Flag (C) I Saltern                      11053551_10153140474818745_6521820485527422071_n

According to legend,  St Piran was born in Ireland in the 6th century. He was renowned for his miraculous deeds but a group of tribal kings grew afraid of his powers and jealous of his influence.  They put a millstone around his neck and threw him off the top of a high cliff into the sea.  As Piran fell, lightening and thunder raged, but as he reached the sea the storm ceased and the Irish watched St Piran float on the millstone towards the Cornish shore.

After many days at sea, he safely landed on the beach that bears his name today – Perranporth.  He built his chapel in what is today a large expanse of sand dunes and it is said that his first converts were a fox, a badger and a boar.  The Cornish people flocked to see him as news of his teaching spread.

St Piran is a well-known saint and many places and churches bear his name throughout Cornwall and Brittany.  There was also a medieval chapel of St Piran in Cardiff, Wales.  Piran is the patron saint of tinners and one tale explains how he discovered tin – although in truth, tinning had been carried out in Cornwall for centuries before hand.

St Piran also liked a drink and the local expression ‘as drunk as a Perraner’ has survived down the ages.  It is also reputed that he lived to the grand old age of 206.

St Piran’s flag is acknowledged as the national banner of Cornwall, with the white cross on a black background said to signify the white tin coming out of the black ore and the light of truth shining in the darkness, a reference to the early Celtic Christianity Piran brought to Cornwall.

Each year a large number of events, which focus on Cornwall’s distinct culture and identity, are held to celebrate St Piran’s Day. This includes the traditional march across the sand dunes to St Piran’s Oratory and the later medieval church.

His Cult

Pilgrims (C) I Saltern

Modern day pilgrims process from St Piran’s Oratory to St Piran’s Church across Penhale Sands.

Whilst St Piran’s origins can not be known for certain, there is no doubt concerning the cult which grew-up around him.  The relics of the saint were preserved and venerated for over 1,000 years.  As early as 1331, the Dean and Chapter of Exeter noted with some concern that Piran’s relics were being paraded “inordinately, to diverse and remote places”.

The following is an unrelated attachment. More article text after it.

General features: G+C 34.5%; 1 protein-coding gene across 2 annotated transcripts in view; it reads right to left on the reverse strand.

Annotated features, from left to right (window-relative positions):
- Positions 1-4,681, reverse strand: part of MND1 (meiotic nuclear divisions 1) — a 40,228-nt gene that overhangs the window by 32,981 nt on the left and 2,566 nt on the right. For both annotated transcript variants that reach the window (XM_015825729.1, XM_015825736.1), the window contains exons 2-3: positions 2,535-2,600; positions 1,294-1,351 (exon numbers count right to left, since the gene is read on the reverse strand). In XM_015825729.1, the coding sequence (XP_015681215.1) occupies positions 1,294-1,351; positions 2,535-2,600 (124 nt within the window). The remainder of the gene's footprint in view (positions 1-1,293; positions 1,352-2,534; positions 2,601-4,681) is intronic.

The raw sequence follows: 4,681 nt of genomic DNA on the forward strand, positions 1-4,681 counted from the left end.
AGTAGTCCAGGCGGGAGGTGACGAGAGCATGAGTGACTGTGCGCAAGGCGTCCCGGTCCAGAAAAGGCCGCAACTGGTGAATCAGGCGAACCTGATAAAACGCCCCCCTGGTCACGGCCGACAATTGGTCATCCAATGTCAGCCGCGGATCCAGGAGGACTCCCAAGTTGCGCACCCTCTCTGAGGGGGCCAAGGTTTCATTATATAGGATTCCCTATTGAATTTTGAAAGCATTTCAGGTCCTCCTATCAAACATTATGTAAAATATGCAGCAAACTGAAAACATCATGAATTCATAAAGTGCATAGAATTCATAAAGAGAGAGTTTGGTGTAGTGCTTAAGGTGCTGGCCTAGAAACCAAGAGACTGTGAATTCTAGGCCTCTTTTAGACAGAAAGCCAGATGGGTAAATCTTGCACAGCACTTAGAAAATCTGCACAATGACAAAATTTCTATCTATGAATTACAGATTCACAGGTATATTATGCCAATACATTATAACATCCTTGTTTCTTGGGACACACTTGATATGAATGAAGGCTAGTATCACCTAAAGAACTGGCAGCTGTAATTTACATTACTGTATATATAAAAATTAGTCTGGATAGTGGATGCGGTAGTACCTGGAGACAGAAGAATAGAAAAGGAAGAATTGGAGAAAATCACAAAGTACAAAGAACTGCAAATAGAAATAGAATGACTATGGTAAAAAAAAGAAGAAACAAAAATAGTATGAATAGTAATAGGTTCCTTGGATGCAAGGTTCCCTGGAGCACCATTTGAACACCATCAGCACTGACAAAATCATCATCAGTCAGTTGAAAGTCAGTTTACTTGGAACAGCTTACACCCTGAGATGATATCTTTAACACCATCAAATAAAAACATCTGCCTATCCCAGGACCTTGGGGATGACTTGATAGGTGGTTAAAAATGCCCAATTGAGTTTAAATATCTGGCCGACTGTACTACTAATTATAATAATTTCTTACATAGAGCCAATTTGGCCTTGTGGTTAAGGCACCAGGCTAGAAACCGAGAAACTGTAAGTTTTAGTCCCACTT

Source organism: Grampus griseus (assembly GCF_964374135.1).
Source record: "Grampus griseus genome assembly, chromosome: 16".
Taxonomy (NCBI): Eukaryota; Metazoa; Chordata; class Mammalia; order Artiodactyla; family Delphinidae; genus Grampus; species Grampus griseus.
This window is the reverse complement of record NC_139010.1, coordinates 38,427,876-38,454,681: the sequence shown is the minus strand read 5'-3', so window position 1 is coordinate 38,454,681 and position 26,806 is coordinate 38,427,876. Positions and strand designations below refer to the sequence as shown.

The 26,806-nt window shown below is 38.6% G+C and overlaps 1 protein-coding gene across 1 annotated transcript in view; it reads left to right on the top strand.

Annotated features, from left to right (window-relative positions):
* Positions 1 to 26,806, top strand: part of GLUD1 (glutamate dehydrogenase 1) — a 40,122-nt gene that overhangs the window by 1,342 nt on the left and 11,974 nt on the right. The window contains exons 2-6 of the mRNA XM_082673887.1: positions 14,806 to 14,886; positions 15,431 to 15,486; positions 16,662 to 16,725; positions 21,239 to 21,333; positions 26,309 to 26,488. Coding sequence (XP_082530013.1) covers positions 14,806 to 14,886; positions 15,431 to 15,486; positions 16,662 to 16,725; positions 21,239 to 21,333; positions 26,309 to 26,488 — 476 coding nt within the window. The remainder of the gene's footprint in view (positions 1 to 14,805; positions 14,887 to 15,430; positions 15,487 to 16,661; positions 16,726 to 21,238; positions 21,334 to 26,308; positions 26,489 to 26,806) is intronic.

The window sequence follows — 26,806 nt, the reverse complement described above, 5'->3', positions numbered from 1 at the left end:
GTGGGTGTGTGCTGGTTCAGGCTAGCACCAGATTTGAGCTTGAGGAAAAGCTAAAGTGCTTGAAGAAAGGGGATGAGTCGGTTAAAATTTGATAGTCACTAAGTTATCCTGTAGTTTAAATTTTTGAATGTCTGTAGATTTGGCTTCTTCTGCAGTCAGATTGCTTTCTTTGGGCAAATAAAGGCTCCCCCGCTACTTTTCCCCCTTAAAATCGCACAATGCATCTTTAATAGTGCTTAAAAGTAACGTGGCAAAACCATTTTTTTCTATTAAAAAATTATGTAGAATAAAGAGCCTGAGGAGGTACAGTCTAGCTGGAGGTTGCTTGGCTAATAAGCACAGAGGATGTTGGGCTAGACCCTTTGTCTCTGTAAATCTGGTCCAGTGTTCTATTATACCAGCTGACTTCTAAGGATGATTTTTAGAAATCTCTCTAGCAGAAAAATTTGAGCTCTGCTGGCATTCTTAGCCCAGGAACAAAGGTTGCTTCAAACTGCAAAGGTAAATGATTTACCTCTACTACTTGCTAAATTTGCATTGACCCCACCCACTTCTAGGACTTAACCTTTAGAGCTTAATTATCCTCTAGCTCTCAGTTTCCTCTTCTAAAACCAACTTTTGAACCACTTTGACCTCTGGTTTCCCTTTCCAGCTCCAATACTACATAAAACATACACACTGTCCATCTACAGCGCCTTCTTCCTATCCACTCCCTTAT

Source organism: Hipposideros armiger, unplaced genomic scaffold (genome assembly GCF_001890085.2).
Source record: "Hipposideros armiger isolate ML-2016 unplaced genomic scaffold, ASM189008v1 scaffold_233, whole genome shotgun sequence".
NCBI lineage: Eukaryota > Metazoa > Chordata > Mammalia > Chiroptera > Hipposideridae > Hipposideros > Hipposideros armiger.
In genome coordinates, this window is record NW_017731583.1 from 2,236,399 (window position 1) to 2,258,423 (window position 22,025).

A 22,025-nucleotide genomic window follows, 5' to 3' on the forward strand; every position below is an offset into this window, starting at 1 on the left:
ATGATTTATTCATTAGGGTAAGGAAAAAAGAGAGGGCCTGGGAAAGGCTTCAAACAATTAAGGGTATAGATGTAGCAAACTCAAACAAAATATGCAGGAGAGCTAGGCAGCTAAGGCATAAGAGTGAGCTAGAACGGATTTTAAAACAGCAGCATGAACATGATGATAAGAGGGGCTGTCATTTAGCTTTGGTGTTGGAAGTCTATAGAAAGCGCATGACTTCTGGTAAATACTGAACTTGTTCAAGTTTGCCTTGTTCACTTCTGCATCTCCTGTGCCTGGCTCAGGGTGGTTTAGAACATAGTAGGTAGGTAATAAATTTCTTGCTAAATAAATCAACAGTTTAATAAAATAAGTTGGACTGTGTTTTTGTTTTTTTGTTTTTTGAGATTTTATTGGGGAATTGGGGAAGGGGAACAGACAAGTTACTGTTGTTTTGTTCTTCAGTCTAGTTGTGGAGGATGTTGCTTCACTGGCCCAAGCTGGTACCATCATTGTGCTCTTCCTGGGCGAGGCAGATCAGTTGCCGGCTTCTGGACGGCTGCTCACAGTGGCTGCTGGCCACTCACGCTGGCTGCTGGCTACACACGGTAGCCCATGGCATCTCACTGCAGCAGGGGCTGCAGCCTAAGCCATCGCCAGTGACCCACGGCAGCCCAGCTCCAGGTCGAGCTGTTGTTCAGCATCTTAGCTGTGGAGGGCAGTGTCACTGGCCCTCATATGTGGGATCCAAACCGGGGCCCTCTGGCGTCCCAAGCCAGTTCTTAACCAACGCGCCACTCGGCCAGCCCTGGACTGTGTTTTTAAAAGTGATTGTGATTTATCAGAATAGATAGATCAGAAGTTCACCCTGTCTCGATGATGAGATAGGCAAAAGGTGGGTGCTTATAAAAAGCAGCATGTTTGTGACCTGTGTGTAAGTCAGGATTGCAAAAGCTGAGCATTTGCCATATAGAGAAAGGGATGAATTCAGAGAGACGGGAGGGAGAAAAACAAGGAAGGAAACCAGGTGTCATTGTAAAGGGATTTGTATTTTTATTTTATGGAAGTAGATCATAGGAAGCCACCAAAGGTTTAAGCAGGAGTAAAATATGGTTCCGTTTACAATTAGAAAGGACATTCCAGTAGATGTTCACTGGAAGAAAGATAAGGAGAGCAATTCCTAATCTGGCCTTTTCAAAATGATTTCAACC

Bequests to St Piran’s Church, as well as St Michael’s Mount and St Day, were common in medieval wills – all three sites were popular destinations for pilgrims.  Indeed, the the growth in the pilgrim ‘trade’ no doubt accounts for the continued structural development of St Piran’s Church through the 14th and 15th centuries.

40 shillings to the parish of Sanctus Pyeranus in Zabulo for enclosing the head of St Pieranus finely and the best they know how”.

Will of Sir John Arundell, 1433

Other relics of the saint included a silver scutella (saucer or bowl), his pastoral staff covered with silver, gold and jewels, a silver cross, a copper bell, a cross of St Piran made of bone and a shrine which held the body of the saint.  Until the Reformation, Exeter Cathedral held an arm bone of the saint, as did Waltham Abbey.

Writing in the late sixteenth century, Cornish antiquarian Nicholas Roscarrock records that the relics “were wont to be carried up and down in the country upon occasions” and he recalls as a boy seeing such a procession during the reign of Queen Mary (1553 – 1558).

The flag of St Piran, a white cross on a field of black, is first mentioned by Cornish historian Davies Gilbert in 1838, where he describes it as “formerly the banner of St Perran and the Standard of Cornwall”.  However, it is interesting to note that sometime after Domesday the manor of St Piran was in the possession of a Breton family which took the name de Saint-Péran.  They are recorded as bearing arms “sable, a cross pattée argent” – a white cross (with flared arms) on a black ground.


The arms attributed to the family de Saint-Péran – sable, a cross pattée argent.

“The manor or honor of St. Piran, now destroyed by the sands, belonged to a college of canons, by whom it was held free of all taxes… it is said to have been, at a latter period, the property and seat of the family of St. Piran, from whom it passed by successive female-heirs to the Kendalls and Vincents”.

Lysons, Magna Britannia Volume 3, Cornwall – 1814